Imagine what we could learn from nature.....
As we move into the 21st Century our world is faced with enormous challenges and opportunities. Never before have we experienced such growth in financial, intellectual, and human capital. The number of billionaires and millionaires is growing on a daily basis. The growth and innovation in the technology sector has been a catalyst for the unprecedented growth potential and caused this burgeoning prosperity to take on global proportions. As the saying goes, knowledge is power, and advancements in technology are enabling organizations and individuals across the globe to share that knowledge with the world in a matter of minutes. In his insightful work, The World is Flat, Thomas Friedman states; Individuals from every corner of the flat world are being empowered. Globalization makes it possible for so many people to plug and play, and you are going to see every color of the human rainbow take part. Let there be no doubt, many organizations and individuals appear to have made it to an economic "promised land."
But such is not the case for the vast majority of organizations and individuals. Despite this enormous prosperity and growth, there are companies, schools, churches, non-profits, governments, and other institutions that are just barely making it. Hurricane Katrina exposed many of these individuals to the world. The focus of these individuals and organizations is not on thriving in the 21st Century but surviving in a change-oriented, fast-paced world of outsourcing, internets, emails and short attention spans. It's not hard to detect these organizations. You can see it in the incoherent focus of their leaders. You can hear it and see it in the words and work of their employees; and you can detect it in the response of their customers, clients, parishioners, and constituents. The saddest thing about these dismal phenomena is that it is all too prominent in the human service industry. Too often we find this negative culture in our neediest schools, churches, hospitals, non-profits, and governmental agencies. In other words, we tend to find this benign existence in the places where society can least afford to have it, organizations where the "bottom-line" is not financial profits but lives saved and lost. In Listening to Nature, Irvin Scott introduces the world to two natural frameworks (DNA Systems Theory and The Physician Model of Leadership) which can help organizations and individuals foster calm, controlled growth and sustainability. According to Scott, the answers rest all around us. They lie dormant waiting for us to acknowledge their existence and become aware of their power to shed new light on some of our most difficult challenges.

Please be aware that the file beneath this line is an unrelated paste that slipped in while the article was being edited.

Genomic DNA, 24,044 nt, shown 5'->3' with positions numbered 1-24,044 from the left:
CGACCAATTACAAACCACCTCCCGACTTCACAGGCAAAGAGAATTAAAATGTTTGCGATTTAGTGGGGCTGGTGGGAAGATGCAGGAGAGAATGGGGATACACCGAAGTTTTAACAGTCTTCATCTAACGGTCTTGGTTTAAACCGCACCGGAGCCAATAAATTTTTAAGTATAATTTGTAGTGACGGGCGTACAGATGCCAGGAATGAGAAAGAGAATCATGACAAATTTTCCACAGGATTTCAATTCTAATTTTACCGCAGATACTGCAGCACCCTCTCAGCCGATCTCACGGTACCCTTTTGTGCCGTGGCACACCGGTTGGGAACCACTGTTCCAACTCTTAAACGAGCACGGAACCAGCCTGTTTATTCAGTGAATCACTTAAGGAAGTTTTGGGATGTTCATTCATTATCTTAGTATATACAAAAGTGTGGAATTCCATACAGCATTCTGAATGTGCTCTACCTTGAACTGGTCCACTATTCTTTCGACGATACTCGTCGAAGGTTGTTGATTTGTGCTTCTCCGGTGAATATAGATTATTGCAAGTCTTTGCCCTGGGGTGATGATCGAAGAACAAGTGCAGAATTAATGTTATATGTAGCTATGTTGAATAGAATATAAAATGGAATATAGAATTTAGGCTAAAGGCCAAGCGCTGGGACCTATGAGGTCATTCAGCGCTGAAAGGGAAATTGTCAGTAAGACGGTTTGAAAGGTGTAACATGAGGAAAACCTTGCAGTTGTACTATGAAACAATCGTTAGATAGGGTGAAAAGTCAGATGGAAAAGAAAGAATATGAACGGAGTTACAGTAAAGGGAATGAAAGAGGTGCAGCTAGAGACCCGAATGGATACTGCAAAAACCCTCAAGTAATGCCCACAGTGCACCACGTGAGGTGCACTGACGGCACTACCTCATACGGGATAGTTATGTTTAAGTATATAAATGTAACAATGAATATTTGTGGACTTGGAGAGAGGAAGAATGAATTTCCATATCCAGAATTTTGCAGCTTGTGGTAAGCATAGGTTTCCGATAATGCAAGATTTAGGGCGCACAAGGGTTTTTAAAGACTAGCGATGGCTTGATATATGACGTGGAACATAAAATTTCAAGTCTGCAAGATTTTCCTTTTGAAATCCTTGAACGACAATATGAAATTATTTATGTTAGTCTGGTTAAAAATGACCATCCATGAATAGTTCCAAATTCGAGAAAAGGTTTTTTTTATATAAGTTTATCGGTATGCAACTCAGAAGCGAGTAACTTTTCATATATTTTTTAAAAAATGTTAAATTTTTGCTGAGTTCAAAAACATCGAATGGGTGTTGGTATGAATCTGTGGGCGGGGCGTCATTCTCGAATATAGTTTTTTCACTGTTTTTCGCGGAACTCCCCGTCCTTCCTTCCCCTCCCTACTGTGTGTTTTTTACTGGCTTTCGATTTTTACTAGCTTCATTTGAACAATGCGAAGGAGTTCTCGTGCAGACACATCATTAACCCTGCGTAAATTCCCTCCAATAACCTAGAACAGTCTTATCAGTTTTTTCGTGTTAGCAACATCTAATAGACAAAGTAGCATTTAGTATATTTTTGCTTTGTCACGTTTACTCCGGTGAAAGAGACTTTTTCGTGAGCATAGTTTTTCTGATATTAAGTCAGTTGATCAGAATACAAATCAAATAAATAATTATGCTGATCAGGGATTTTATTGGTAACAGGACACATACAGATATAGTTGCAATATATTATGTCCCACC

So, find a space in the forests or on the beach.
A space a top your apartment, where the sky is fresh and sweet A space on snow capped mountains or under a palm tree beneath the rays of the sun A space in your city's park, where children and birds frolic as one A space on the ranch amongst the grazing heard A space where heavy rain drops can be heard Pause, sit, relax and learn. Listen to Nature speak; you've had your turn.